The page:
TWEA gives the President broad powers to seize or block the assets of foreign governments and their nationals and to prohibit all economic transactions with designated foreign countries or "designated nationals," as defined in the Act. See generally 50 U.S.C. App. § 1 et seq.; 31 C.F.R. § 500.101-.901. South Vietnam became subject to the blocking provisions of the Act at 12:00 p.m., eastern daylight time, on April 30, 1975. 31 C.F.R. § 500.201 (schedule of "designated foreign countries"). As defined in TWEA, a designated national is any designated foreign country, any person or entity who resided in a blocked nation after the effective date of the blocking, or any person using funds on behalf of the government of a blocked nation. 31 C.F.R. § 500.301-.308.
TWEA provides for the seizure or blocking of the assets of enemies of the United States and their allies. When property is seized, all title to the property vests in the United States and the property is placed in the care of the Alien Property Custodian. 50 U.S.C. App. § 6. TWEA permits an action for the return of seized property to be brought against the United States pursuant to section 9(a) of the Act.
Section 5(b) of TWEA permits the President to block or freeze the assets of designated countries or nationals rather than effecting a seizure. Section 5(b) provides, in pertinent part:
(b)(1) During the time of war [or during any other period of national emergency declared by the President],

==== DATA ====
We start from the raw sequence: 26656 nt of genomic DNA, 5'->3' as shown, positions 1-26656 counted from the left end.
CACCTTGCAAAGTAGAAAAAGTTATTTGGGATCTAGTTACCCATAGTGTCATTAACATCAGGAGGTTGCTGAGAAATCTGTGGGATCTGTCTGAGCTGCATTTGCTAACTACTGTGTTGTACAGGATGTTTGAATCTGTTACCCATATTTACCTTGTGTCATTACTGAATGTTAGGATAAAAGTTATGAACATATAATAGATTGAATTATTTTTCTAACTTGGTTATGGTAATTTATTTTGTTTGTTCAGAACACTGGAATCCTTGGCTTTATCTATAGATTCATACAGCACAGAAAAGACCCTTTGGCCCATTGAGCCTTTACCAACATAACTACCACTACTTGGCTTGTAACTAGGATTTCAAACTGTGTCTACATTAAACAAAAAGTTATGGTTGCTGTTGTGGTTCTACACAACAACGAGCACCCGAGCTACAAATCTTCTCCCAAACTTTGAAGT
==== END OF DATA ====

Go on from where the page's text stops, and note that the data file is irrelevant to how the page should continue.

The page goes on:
the President may, through any agency that he may designate, or otherwise, and under such rules and regulations as he may prescribe, by means of instructions, licenses, or otherwise --
(A) investigate, regulate, or prohibit, any transactions in foreign exchange, transfers of credit between, by, through or to any banking institution . . ., and
(B) investigate, regulate, direct and compel, nullify, void, prevent or prohibit, any acquisition holding, withholding, use, transfer, withdrawal, transportation, importation or exportation of, or dealing in, or exercising any right, power, or privilege with respect to or transactions involving, any property in which any foreign country or any national thereof has an interest.
by any person, or with respect to any property, subject to the jurisdiction of the United States . . . .
50 U.S.C. App. § 5(b).
When assets are blocked but are not seized, judicial review does not lie under section 9(a) of the Act because that section provides a means "through which eligible persons may seek recovery of property seized under the Act." Cornet Stores v. Morton, 632 F.2d 96, 98 (9th Cir. 1980) (emphasis supplied), cert. denied, 451 U.S. 937 (1981); 50 U.S.C. App. § 9(a). The assets at issue here have never been seized, although the blocking order has remained in effect for eighteen years. "The blocking of the assets," however, "does not affect the interest, right or title to them which [plaintiffs] may possess." Tran Qui Than v. Regan, 658 F.2d 1296, 1301 (9th Cir. 1981), cert. denied, 459 U.S. 1059 (1982). Although "blocking involves a deprivation of the employment of a property interest . . . ., that deprivation is temporary . . . and is not equivalent to vesting." Id., 658 F.2d at 1304 (finding that the blocking of assets does not constitute a taking).